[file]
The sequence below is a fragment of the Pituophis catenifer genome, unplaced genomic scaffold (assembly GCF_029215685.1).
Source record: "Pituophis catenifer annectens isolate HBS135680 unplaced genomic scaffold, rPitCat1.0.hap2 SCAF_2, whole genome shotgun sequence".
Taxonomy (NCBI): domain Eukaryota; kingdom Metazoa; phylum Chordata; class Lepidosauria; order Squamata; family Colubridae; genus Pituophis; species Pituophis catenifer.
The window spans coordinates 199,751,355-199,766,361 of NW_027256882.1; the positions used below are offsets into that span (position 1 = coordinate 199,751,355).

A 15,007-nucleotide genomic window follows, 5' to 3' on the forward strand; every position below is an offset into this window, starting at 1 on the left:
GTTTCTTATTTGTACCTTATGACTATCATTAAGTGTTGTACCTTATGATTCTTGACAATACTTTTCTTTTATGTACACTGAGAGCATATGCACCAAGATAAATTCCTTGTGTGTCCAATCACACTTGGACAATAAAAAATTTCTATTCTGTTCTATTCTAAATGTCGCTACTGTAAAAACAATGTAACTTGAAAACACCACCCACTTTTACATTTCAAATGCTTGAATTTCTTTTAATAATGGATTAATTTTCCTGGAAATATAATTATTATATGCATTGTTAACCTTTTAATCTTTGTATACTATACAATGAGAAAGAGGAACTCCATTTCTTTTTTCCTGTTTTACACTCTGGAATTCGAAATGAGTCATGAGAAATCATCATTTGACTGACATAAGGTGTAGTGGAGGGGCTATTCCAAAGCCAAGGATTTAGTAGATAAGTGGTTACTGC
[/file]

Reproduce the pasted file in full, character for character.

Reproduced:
The sequence below is a fragment of the Pituophis catenifer genome, unplaced genomic scaffold (assembly GCF_029215685.1).
Source record: "Pituophis catenifer annectens isolate HBS135680 unplaced genomic scaffold, rPitCat1.0.hap2 SCAF_2, whole genome shotgun sequence".
Taxonomy (NCBI): domain Eukaryota; kingdom Metazoa; phylum Chordata; class Lepidosauria; order Squamata; family Colubridae; genus Pituophis; species Pituophis catenifer.
The window spans coordinates 199,751,355-199,766,361 of NW_027256882.1; the positions used below are offsets into that span (position 1 = coordinate 199,751,355).

A 15,007-nucleotide genomic window follows, 5' to 3' on the forward strand; every position below is an offset into this window, starting at 1 on the left:
GTTTCTTATTTGTACCTTATGACTATCATTAAGTGTTGTACCTTATGATTCTTGACAATACTTTTCTTTTATGTACACTGAGAGCATATGCACCAAGATAAATTCCTTGTGTGTCCAATCACACTTGGACAATAAAAAATTTCTATTCTGTTCTATTCTAAATGTCGCTACTGTAAAAACAATGTAACTTGAAAACACCACCCACTTTTACATTTCAAATGCTTGAATTTCTTTTAATAATGGATTAATTTTCCTGGAAATATAATTATTATATGCATTGTTAACCTTTTAATCTTTGTATACTATACAATGAGAAAGAGGAACTCCATTTCTTTTTTCCTGTTTTACACTCTGGAATTCGAAATGAGTCATGAGAAATCATCATTTGACTGACATAAGGTGTAGTGGAGGGGCTATTCCAAAGCCAAGGATTTAGTAGATAAGTGGTTACTGC